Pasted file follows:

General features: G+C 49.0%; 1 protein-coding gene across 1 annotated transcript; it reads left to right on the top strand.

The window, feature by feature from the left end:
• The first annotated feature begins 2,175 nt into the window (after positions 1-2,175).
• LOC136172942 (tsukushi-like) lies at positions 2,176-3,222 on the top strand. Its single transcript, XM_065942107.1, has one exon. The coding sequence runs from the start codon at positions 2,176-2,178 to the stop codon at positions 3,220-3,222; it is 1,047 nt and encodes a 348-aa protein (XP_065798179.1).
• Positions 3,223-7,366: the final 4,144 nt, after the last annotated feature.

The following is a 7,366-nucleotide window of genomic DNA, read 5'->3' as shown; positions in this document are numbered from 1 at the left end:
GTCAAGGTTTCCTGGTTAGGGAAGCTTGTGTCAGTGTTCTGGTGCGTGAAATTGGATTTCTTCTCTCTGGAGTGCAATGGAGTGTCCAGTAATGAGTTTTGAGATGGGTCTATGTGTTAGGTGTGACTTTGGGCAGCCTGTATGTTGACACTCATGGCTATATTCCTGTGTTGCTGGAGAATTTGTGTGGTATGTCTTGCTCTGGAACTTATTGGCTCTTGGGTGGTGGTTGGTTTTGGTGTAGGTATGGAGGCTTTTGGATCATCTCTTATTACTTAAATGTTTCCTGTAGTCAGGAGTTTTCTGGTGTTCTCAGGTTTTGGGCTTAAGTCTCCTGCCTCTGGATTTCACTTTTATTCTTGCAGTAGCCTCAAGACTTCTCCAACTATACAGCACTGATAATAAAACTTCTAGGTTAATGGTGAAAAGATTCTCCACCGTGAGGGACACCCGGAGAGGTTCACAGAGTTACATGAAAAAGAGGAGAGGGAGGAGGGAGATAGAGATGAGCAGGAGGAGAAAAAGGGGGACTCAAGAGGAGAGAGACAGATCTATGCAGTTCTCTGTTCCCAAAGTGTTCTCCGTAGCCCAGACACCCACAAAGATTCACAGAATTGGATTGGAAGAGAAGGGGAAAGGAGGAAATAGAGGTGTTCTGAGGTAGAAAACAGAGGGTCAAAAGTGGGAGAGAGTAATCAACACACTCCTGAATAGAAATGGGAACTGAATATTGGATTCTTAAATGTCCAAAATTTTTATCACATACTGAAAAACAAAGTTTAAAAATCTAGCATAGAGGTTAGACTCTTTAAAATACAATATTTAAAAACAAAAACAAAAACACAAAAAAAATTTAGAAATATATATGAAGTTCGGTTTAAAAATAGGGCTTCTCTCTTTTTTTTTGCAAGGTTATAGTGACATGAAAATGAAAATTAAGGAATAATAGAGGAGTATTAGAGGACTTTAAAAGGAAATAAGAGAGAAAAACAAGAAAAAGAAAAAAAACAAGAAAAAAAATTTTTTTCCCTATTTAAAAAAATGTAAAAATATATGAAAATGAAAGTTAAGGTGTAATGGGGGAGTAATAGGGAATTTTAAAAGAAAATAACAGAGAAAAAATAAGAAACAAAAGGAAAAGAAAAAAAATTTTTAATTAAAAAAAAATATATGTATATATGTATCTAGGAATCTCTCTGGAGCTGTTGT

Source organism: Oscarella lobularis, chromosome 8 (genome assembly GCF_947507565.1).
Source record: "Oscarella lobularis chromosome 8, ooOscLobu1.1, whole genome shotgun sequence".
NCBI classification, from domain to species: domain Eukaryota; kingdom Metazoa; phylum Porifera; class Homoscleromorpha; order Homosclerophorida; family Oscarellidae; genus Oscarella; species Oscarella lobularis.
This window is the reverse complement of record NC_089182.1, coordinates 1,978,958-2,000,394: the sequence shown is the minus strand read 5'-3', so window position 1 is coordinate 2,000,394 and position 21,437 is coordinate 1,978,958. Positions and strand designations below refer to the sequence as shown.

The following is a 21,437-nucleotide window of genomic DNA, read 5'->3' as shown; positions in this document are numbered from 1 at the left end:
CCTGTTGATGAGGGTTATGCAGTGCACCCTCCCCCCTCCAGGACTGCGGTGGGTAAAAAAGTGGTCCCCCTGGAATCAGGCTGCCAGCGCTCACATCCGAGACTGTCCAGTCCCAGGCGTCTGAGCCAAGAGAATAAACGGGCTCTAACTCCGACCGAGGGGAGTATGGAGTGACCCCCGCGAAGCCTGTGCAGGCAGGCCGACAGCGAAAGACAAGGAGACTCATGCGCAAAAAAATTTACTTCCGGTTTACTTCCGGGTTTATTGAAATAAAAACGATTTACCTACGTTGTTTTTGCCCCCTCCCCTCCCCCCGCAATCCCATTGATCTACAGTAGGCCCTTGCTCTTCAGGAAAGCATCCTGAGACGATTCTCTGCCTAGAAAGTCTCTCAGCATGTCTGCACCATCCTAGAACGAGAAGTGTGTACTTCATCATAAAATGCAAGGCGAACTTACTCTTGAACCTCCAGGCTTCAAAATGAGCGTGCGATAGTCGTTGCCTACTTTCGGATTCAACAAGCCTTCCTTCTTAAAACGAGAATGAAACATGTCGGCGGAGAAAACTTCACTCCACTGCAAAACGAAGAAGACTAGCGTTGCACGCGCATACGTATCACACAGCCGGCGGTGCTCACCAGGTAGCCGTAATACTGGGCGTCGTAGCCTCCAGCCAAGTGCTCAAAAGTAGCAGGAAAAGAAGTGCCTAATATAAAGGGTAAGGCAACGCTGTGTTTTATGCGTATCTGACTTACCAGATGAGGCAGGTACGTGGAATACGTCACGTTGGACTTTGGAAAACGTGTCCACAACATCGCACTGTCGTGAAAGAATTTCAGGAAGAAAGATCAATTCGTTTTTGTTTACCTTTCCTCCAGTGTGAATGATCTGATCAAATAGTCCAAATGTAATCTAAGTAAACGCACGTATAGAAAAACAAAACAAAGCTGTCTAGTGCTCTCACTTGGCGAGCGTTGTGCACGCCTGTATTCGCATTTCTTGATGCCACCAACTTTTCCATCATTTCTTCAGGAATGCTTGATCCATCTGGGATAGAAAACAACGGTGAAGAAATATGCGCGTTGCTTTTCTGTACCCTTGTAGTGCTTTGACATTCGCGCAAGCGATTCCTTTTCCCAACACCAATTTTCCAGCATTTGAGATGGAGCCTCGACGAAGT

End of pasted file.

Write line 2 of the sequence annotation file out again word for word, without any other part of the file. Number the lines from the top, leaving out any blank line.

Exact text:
The window, feature by feature from the left end: